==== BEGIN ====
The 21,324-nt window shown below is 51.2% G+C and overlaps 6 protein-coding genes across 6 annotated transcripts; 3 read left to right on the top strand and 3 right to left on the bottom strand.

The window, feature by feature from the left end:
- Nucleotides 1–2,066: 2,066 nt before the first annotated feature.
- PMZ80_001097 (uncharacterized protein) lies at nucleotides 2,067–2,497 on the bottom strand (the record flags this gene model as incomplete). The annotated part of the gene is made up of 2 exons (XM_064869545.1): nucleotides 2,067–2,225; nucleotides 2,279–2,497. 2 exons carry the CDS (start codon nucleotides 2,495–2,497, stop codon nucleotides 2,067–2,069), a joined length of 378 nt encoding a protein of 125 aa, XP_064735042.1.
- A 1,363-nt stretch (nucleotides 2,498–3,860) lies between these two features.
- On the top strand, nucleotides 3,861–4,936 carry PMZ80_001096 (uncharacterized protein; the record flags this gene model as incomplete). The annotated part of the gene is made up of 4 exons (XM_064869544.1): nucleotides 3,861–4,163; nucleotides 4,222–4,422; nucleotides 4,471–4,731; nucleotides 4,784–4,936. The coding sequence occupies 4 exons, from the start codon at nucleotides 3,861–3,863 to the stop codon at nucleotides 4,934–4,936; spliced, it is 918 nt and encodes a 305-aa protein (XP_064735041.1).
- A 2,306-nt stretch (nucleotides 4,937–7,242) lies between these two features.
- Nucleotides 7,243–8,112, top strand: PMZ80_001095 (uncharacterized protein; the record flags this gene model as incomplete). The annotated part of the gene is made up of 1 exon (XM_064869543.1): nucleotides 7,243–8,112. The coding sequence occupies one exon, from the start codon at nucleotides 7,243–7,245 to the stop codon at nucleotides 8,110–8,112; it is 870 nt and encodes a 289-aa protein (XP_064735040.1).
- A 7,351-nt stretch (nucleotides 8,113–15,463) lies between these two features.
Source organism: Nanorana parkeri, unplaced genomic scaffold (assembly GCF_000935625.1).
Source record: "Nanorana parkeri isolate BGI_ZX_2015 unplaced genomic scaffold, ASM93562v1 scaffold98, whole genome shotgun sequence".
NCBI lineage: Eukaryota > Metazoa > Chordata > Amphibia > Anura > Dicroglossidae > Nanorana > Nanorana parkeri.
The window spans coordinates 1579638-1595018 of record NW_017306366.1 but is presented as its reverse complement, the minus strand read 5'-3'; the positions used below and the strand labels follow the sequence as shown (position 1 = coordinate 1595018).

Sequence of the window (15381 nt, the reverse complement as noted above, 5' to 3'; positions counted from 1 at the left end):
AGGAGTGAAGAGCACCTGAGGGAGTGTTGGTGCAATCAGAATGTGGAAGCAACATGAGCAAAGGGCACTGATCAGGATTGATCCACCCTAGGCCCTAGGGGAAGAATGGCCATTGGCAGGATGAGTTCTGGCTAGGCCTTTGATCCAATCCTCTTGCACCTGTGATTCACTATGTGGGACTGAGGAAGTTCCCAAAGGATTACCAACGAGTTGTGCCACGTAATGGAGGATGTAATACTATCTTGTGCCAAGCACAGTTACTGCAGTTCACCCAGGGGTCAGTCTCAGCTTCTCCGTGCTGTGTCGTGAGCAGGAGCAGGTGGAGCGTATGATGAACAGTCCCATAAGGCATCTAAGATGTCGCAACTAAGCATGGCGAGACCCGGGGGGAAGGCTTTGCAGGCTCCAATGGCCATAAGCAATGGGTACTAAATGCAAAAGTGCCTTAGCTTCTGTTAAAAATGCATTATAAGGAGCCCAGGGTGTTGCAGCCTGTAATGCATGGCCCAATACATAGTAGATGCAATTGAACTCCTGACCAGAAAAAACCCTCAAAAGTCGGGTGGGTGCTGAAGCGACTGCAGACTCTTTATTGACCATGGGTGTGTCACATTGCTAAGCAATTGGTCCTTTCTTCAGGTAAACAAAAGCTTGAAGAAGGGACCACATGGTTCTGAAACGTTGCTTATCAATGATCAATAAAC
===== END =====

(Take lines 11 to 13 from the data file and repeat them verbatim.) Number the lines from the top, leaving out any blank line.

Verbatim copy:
Source record: "Nanorana parkeri isolate BGI_ZX_2015 unplaced genomic scaffold, ASM93562v1 scaffold98, whole genome shotgun sequence".
NCBI lineage: Eukaryota > Metazoa > Chordata > Amphibia > Anura > Dicroglossidae > Nanorana > Nanorana parkeri.
The window spans coordinates 1579638-1595018 of record NW_017306366.1 but is presented as its reverse complement, the minus strand read 5'-3'; the positions used below and the strand labels follow the sequence as shown (position 1 = coordinate 1595018).